This is the fifth and final installment in a five-part series of articles focusing on best practices to up your content marketing game on the “big four” of social media: Twitter, LinkedIn, Facebook and Instagram. Catch up on the first, second, third and fourth installments.
Instagram boasts more than 600 million monthly active users, overtaking Twitter in 2016 in popularity. No longer an upstart network, Instagram was acquired by Facebook in 2012 for $1 billion, and it has since attracted the attention of brands seeking to capitalize on a visual platform.
The network’s basic unit of communication is the square image or video, with captions, comments and likes a distant second place in terms of importance. Of the big four social media platforms, Instagram is the most unique. Therefore, your content marketing strategy must follow suit.
Instagram users skew younger and more digitally savvy than other platforms. 59 percent of its users are between the ages of 18 and 29, and 31 percent earn more than $75,000 per year. It’s essentially the marketer’s dream: tech-friendly millennials with disposable income.
A picture is worth 1,000 words
If Facebook visuals are candid and casual, Instagram is the opposite. If you can’t produce a stylish and mood-appropriate photo, don’t bother. The poor quality will show when surrounded on all sides by aspiring amateurs and preening professionals. The most successful Instagram accounts have a recognizable style, and here are a few tips to help build a strong brand identity:
- Stick to the basics: High-quality, crisp images that viewers can quickly understand will get the best results. Brands with experienced photographers on staff or established audiences can take a few more liberties, but don’t bore your followers with uninteresting product photography that anyone can find on your website.
- Attention to detail: Instagram is the place to tell your brand’s story with visuals that align with and project your brand, so attention to detail is critical. Beyond crisp resolution, every element of the shot needs to work together as a whole to evoke a mood or feeling.
- Keep it simple: Avoid cluttered background or elements that obscure the main subject of your shot. Don’t rely too heavily on selfies or big, smiling group shots: Instead, try to capture a moment that doesn’t look like it was taken at a studio. Look for symmetry by using the gridlines feature on your phone for help.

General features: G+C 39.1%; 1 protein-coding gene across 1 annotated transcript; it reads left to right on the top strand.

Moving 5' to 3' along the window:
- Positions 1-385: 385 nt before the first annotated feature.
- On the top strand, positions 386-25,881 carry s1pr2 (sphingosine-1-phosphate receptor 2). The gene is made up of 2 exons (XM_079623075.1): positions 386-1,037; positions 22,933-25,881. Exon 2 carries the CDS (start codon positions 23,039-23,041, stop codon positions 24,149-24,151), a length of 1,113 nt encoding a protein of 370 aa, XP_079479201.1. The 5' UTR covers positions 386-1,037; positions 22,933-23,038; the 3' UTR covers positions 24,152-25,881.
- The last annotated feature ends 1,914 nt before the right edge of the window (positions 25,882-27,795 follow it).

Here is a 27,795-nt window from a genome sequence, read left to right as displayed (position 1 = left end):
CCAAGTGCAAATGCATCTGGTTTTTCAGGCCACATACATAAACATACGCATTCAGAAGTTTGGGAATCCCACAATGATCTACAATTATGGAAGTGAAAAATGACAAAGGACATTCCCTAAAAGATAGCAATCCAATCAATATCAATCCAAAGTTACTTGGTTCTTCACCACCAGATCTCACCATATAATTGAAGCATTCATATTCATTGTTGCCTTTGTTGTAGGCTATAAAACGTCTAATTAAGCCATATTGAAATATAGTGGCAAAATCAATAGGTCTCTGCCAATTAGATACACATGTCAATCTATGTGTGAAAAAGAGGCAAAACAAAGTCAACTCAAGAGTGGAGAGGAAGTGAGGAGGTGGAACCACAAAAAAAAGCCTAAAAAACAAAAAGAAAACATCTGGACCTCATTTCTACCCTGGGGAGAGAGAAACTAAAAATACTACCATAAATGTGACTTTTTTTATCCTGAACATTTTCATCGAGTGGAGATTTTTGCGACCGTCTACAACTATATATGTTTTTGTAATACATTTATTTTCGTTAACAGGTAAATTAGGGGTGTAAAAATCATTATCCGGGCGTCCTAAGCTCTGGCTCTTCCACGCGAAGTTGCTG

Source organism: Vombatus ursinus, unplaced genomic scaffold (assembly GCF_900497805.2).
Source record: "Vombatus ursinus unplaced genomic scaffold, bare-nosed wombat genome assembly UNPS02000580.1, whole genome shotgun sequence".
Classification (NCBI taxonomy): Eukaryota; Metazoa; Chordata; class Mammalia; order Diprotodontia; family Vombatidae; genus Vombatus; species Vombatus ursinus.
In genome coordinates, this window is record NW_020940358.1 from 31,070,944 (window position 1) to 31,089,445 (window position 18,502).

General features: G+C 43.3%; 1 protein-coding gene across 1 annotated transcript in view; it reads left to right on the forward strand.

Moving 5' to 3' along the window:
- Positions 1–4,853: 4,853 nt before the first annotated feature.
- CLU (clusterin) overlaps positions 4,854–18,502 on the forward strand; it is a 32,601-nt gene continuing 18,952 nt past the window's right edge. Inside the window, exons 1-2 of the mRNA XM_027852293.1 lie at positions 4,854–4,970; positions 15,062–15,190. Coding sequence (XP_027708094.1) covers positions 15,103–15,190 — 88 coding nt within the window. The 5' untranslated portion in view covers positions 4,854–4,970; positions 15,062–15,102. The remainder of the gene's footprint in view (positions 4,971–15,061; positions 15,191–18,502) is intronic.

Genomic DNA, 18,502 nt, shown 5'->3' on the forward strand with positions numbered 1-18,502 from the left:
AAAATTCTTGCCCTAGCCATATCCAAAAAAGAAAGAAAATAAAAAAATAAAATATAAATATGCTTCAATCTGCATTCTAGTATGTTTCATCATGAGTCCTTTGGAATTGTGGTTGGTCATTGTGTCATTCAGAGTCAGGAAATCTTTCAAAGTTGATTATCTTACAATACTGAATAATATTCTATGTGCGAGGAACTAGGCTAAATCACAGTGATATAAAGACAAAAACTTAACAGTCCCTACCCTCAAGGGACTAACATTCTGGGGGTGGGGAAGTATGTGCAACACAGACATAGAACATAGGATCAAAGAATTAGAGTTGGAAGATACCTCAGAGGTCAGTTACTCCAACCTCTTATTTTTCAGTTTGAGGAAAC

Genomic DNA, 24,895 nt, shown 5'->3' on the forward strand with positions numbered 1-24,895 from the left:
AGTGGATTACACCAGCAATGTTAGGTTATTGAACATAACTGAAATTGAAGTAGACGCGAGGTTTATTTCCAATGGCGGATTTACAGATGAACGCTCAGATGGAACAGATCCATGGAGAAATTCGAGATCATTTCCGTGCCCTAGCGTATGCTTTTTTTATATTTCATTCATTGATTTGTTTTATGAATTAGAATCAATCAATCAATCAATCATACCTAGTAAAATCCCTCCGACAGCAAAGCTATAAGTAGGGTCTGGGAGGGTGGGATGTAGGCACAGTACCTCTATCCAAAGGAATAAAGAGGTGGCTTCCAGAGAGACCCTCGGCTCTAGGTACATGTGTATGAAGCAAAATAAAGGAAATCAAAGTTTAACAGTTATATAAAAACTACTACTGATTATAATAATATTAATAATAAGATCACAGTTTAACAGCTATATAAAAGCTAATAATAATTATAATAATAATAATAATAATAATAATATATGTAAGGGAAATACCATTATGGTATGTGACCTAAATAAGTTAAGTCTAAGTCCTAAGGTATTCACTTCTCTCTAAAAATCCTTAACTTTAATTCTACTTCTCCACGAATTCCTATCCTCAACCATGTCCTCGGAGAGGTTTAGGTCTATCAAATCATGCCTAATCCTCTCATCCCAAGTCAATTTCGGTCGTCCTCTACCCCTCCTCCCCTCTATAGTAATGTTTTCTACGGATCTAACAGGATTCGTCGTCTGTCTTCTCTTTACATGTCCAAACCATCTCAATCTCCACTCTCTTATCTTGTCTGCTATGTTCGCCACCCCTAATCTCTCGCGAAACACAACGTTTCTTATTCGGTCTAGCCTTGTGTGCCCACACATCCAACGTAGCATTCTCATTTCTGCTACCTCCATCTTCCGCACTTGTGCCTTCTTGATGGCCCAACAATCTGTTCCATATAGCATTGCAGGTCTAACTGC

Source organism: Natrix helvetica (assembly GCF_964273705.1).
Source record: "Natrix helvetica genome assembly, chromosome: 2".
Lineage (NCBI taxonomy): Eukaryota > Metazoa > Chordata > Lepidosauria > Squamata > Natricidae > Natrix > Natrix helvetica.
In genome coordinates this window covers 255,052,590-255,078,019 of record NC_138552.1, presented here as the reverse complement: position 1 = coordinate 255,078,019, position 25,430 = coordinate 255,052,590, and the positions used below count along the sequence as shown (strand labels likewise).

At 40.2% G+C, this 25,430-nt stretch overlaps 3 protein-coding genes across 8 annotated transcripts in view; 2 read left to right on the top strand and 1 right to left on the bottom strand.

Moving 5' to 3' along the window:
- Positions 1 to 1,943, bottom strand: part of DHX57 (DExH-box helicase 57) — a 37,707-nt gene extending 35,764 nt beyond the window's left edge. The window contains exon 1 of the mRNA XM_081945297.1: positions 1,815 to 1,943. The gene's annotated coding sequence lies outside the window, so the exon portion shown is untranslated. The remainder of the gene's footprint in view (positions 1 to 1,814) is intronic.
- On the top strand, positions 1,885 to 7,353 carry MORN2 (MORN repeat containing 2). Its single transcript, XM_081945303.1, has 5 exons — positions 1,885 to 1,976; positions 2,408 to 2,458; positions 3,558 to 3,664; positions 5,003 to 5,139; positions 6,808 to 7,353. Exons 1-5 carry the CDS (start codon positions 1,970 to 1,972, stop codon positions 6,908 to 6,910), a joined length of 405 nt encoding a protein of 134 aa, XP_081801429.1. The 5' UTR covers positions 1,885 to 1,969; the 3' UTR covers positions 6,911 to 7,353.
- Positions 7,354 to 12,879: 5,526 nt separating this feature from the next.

Check out this great guide for additional Instagram photo tips.
Timing is everything
Instagram feeds move fast, which means that a user who logs in each morning might not ever make it to the post you made yesterday at noon. In order to appear high up in a user’s feed, you must know when to reach your audience. There’s no exact science to this, as ideal posting times will vary based on several factors, such as work schedules and time zones, so testing is crucial. Set a posting schedule in advance and compare similar posts made at different times of day.
Another key timing consideration is the ability to reply quickly to comments on posts. Failure to act fast can mean a missed opportunity or a critique left to fester.
Once you’ve identified an ideal time of day, consider the ideal day of the week. Since people are more likely to make online purchases on Monday or Tuesday, your e-commerce calls to action should be used then. Save the memes for a Friday.
Unlike Facebook, there’s no real difference between a brand page and a personal profile, meaning that businesses don’t have the same level of customization to stand out from regular users. This can actually work in the brand’s favor, as there are a variety of influencers on Instagram from which to choose—whether in exchange for free product or actual promotional consideration—who can put your brand in front of their audience.
Companies need to be cautious when choosing influencers to promote their brand. There are more than enough horror stories to be found of influencer campaign fails, like when Scott Disick accidentally pasted the posting instructions from the brand he was representing.
Businesses not only need to keep influencers relevant, but they must make sure they have the autonomy they need to do good work while monitoring their output for quality. It’s not enough to simply sign on the dotted line and hope for the best.
A rising advertising star
Instagram advertising can extend a brand’s reach, strengthen value and generate higher conversions. As it’s owned by Facebook, marketers can use the same advertising strategies, which are covered in an earlier installment, without requiring new creative and messaging strategy.
Here are a few additional tips to get the most out of Instagram advertising:
- Since Instagram is a mobile-first platform, make sure the company’s website is optimized for mobile.
- Make ads look as native or organic as possible to prevent users scrolling past. Blend in with the network, rather than sticking out like a sore thumb.
- Use video to increase engagement, as Instagram’s research shows that adding video to an existing campaign performs better than campaigns with only static photos. Instagram has made sharing videos even easier with the addition of Instagram Stories and by syncing with applications like Boomerang.
- Include hashtags to make content searchable, but use them properly. Don’t spam your audience with 20 hashtags, but consider adding dots and spaces to push your hashtags below the fold.
Even as buzz builds around newer social media platform entrants like Snapchat, Instagram remains the cream of the crop. Companies looking to diversify their social media presence through images and video to communicate their brand story would be wise to take a serious look.